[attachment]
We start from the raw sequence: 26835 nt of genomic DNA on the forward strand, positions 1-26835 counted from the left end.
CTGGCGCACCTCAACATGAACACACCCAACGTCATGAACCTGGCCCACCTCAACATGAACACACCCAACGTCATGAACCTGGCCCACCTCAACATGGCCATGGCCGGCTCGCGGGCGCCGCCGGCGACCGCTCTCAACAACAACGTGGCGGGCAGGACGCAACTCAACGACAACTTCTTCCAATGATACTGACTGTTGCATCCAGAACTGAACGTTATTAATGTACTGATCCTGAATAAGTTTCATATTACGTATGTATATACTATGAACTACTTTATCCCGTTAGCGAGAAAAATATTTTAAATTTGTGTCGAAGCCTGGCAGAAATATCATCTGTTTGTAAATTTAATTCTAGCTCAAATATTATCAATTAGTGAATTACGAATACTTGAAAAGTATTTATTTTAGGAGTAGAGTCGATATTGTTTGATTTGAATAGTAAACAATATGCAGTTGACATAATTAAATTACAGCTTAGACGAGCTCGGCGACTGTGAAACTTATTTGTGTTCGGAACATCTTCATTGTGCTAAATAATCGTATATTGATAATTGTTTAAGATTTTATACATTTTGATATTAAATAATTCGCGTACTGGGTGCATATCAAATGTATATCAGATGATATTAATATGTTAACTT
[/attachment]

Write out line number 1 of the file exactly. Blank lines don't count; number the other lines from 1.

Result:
We start from the raw sequence: 26835 nt of genomic DNA on the forward strand, positions 1-26835 counted from the left end.